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Kesha’s ‘Rainbow’ Is a Celebration of Failure — And It’s Queer AF

The first time I heard Samuel Beckett’s maxim “fail again, fail better” was in high school, when it was on the cover of a packet handed out by my junior year English teacher. The dime-store wisdom of it all is that failure repeated failure, at that is the best teacher. Kesha, I’m convinced, is the most precious failure we have.

Now, that may sound like a harsh statement, but it’s one that’s rooted in deep respect and admiration for Kesha Rose Sebert, whose third full-length album, Rainbow, landed on thousands of iPhones this past week. The album, which is expected to debut at #1, is a stripped-down, poignant entry in a pretty strong discography that so far has straddled the worlds between come-hither dance pop and rock star bravado.

While Kesha’s Rainbow is a great feat of aesthetic and sonic cohesion, it’s also an ode to failure and the ways in which it makes you a stronger person.

And that’s why it’s also a great queer album in scope, material and message. Rainbow espouses a worldview that is inherently queer: one where capitalist success means nothing, collective rage and support is paramount and womanhood is something she hopes to redefine.

In The Queer Art of Failure, Judith Halberstam writes that failure is basically how queer people get to know the world around them. Growing up, queer people often fail to succeed at learning their gender and become comfortable in transgression. Queer life and queer failure are essential to who we are and what we know.

That Kesha would be outside the system makes easy sense. Anyone familiar with the last three years of Kesha’s life knows that the music business treated her as a commodity rather than a person. Prior to the album’s release, Kesha was caught in a years-long legal battle revolving around sexual assault allegations against her producer, Dr. Luke. Adding insult to injury, Kesha’s multiple attempts to be released from her contract with Dr. Luke were denied. Vulture even reported that Dr. Luke may profit off the sales of Rainbow. Kesha’s Rainbow is anti-system because, more than any current pop queen, the system has worked to keep Kesha down.

Rainbow’s first half reflects on her outsider status. “Bastards” and “Let ‘Em Talk” are both clear “fuck yous” to those who’ve wronged Kesha. She also gives a sort of “goodbye to all that” to traditional notions of success. “Boys and girls, everybody talks about you/ Loves and hates, they don’t really know about you/ I’ve decided all the haters everywhere can suck my dick,” she sing-shouts in “Let ‘Em Talk.”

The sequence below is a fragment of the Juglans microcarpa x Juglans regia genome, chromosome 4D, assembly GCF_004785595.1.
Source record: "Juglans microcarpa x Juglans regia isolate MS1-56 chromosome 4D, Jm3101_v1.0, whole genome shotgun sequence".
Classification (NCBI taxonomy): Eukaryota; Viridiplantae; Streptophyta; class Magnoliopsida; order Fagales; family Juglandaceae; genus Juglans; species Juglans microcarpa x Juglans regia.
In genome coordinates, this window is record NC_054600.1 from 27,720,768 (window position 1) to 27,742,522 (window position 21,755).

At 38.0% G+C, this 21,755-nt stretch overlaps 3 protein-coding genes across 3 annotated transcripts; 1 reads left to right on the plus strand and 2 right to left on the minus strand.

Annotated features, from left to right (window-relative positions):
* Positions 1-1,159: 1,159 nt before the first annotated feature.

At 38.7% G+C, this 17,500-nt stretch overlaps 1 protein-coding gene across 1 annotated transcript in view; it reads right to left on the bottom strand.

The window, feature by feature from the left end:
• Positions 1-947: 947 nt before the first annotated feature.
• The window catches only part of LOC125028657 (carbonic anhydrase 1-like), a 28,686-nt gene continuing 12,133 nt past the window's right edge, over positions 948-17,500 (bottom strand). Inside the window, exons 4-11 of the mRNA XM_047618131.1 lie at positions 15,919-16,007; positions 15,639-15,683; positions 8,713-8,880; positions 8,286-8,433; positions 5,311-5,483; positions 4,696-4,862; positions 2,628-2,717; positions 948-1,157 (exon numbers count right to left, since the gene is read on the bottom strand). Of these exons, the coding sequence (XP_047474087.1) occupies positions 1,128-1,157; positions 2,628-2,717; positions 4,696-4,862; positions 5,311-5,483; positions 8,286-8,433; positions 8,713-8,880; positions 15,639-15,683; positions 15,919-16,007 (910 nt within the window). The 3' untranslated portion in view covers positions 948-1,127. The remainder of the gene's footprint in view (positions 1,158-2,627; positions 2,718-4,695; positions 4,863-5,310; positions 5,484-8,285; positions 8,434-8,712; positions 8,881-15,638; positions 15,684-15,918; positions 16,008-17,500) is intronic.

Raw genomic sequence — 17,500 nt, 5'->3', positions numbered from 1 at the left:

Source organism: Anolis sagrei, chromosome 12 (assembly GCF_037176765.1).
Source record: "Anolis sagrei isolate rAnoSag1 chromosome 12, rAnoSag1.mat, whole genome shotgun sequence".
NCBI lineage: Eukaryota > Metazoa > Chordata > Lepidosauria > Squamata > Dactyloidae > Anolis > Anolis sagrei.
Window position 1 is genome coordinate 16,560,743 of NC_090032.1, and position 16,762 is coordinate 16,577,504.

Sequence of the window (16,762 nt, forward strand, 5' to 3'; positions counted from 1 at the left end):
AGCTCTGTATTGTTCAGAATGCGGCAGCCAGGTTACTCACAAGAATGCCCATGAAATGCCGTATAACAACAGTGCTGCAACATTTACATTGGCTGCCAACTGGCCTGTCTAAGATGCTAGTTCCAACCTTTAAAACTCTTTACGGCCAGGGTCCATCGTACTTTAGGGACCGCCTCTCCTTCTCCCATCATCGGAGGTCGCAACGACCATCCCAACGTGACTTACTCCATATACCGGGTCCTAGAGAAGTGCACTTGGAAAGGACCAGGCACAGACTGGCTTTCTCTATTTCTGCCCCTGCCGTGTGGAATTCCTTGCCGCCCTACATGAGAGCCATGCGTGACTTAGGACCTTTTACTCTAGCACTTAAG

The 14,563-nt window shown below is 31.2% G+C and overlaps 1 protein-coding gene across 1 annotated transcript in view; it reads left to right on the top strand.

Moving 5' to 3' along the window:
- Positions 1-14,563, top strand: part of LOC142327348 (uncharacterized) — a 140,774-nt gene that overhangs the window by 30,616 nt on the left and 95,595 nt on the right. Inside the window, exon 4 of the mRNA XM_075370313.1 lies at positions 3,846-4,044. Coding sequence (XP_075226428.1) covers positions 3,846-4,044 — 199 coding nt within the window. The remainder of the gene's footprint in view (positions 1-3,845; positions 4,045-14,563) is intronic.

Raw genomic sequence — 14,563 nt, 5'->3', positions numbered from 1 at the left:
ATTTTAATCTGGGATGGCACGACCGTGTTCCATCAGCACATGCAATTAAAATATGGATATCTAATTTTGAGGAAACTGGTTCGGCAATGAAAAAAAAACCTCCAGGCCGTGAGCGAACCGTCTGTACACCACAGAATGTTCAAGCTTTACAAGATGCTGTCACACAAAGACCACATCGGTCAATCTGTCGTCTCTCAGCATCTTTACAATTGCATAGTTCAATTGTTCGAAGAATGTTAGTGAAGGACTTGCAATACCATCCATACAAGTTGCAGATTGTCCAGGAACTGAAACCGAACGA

Seven years and ten top 10 singles into her career, Kesha’s outsider persona never feels forced. In fact, it’s evolved beyond brushing her teeth with a bottle of Jack to one that touts the wisdom of experience. Unlike some stars who wear the outsider label like a kabuki costume or a pink hat, Kesha is no character. On “Hymn,” Kesha lauds her ilk and their lax attitude toward acceptance.

“I know that I’m perfect, even though I’m fucked up/ Hymn for the hymnless, don’t need no forgiveness/ Cause if there’s a heaven, don’t care if we get in.”

Kesha’s failure to fit in even extends to her gender identity. On Rainbow, she also revels in being a different kind of woman, one who fails to live up to the pressures patriarchy unleashes on women.

On “Woman,” she growls with defiance, “I’m a motherfucking woman, baby, alright/ I don’t need a man to be holding me too tight.” The lyric is not only a declaration but also a reassurance to the unnamed man to whom she sings: Yes, I’m a woman just one unlike the kind you’re used to seeing.

Kesha touts her own gender trouble on “Boots,” where she croons about “having boys in every country code” and “never thinking about that wifey life.” Other times, like on “Godzilla,” men are monstrous, even if she loves them.

Even Rainbow’s revelations and lessons come naturally. On the album’s title track, Kesha shows reverence for messiness and what it can teach her:

“I’d forgot how to daydream
so consumed with the wrong things
but in the dark, I realized this life is short
and deep down, I’m still a child
Playful eyes, wide and wild
I can’t lose hope, what’s left of my heart is still made of gold.”

It’s not often that an adult woman extols the virtues of daydreaming and playfulness, but the brand of rebellion on display in Rainbow revels in it. In “Rainbow” Kesha’s elevates her own brand of chaotic-good rebellion into a form of wisdom. Gone is the wanton rebel of her “Crazy Beautiful Life” and “Crazy Kids” days. Like an electric pink Pokemon, Kesha has leveled up. But, she’s recognizable, even in her new form.

Kesha’s discography is an ode to frivolity, promiscuity and irrelevance as virtues by which you can build a life. On Rainbow, Kesha doesn’t just show off her crazy life, she reflects on the fun, circuitous roadmap behind her and the off-kilter lessons it supplies.